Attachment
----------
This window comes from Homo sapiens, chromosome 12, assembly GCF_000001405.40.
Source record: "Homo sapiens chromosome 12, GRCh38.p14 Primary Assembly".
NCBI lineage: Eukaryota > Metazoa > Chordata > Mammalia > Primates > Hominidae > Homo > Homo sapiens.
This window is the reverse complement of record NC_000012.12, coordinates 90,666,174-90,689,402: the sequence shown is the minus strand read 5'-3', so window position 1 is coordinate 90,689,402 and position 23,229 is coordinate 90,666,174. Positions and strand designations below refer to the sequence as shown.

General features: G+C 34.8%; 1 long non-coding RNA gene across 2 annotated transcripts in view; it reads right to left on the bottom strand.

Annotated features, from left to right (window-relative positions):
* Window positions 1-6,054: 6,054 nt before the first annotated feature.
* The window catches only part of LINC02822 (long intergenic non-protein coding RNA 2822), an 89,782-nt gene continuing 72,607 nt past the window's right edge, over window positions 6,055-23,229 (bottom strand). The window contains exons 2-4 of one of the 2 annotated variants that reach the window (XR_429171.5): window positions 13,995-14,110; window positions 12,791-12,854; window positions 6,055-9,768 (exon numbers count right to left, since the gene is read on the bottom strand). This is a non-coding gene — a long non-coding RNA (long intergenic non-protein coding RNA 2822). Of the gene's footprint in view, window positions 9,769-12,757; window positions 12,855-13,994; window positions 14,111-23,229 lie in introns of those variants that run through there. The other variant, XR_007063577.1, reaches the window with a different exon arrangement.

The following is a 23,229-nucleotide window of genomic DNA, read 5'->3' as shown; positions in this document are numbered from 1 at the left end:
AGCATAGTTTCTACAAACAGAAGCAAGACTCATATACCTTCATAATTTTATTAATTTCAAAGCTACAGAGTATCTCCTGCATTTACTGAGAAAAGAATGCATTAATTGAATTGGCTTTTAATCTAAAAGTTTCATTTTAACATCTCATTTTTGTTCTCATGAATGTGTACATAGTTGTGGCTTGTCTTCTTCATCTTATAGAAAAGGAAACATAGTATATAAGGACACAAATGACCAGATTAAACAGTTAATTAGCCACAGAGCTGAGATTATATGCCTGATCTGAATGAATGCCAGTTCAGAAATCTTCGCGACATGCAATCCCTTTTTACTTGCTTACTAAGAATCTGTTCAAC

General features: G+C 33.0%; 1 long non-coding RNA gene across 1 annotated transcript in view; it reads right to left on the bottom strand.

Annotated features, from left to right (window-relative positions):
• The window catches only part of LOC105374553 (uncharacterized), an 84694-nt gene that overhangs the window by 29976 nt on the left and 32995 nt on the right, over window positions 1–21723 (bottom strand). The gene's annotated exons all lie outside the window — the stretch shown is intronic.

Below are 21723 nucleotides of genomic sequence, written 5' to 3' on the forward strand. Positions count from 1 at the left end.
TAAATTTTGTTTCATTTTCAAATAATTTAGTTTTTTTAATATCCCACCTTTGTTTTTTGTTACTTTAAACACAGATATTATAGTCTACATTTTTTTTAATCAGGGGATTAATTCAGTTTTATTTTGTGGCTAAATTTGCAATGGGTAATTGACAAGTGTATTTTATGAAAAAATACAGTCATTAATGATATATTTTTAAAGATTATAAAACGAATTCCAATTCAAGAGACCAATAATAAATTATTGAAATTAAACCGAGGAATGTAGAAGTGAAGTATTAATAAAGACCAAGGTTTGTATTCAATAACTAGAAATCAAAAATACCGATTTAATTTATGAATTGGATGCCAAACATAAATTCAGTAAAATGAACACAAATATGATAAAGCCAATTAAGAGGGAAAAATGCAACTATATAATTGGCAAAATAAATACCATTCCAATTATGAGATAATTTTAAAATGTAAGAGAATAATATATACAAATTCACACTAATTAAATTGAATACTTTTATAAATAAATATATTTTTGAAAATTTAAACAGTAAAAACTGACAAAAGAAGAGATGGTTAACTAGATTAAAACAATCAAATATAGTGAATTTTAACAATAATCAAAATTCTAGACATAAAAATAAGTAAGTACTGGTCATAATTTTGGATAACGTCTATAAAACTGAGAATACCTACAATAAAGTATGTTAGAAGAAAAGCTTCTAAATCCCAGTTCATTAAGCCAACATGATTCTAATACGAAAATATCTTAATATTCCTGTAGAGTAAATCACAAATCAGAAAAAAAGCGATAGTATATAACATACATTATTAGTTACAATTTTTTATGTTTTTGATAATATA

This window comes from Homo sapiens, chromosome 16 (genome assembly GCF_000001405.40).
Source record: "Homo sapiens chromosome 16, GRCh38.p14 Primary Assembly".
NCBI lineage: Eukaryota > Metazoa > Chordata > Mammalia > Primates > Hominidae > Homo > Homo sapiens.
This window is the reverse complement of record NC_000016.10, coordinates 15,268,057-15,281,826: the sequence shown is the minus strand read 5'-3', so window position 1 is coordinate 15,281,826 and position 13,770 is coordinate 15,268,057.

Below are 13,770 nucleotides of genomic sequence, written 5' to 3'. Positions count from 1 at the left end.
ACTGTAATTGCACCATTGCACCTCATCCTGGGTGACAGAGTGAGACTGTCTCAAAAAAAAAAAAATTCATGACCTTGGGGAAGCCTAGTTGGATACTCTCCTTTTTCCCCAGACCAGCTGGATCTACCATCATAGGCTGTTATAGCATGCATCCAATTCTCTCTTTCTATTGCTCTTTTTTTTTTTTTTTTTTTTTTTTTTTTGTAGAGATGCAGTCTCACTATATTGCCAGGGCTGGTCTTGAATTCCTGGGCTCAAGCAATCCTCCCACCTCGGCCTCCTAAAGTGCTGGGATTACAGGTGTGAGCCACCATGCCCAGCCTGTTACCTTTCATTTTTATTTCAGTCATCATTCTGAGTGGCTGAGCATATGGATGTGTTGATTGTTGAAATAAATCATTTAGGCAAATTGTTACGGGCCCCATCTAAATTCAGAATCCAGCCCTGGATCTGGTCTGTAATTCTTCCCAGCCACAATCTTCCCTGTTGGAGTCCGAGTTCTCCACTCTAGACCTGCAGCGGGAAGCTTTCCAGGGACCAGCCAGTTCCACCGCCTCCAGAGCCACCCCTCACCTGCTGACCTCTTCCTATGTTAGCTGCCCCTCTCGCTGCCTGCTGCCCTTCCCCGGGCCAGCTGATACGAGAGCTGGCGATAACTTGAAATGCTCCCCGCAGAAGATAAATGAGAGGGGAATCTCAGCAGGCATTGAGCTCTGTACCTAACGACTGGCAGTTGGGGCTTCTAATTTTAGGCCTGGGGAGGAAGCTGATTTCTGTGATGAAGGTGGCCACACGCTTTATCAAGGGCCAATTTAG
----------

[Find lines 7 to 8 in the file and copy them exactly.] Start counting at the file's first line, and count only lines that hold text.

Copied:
* Window positions 1-6,054: 6,054 nt before the first annotated feature.
* The window catches only part of LINC02822 (long intergenic non-protein coding RNA 2822), an 89,782-nt gene continuing 72,607 nt past the window's right edge, over window positions 6,055-23,229 (bottom strand). The window contains exons 2-4 of one of the 2 annotated variants that reach the window (XR_429171.5): window positions 13,995-14,110; window positions 12,791-12,854; window positions 6,055-9,768 (exon numbers count right to left, since the gene is read on the bottom strand). This is a non-coding gene — a long non-coding RNA (long intergenic non-protein coding RNA 2822). Of the gene's footprint in view, window positions 9,769-12,757; window positions 12,855-13,994; window positions 14,111-23,229 lie in introns of those variants that run through there. The other variant, XR_007063577.1, reaches the window with a different exon arrangement.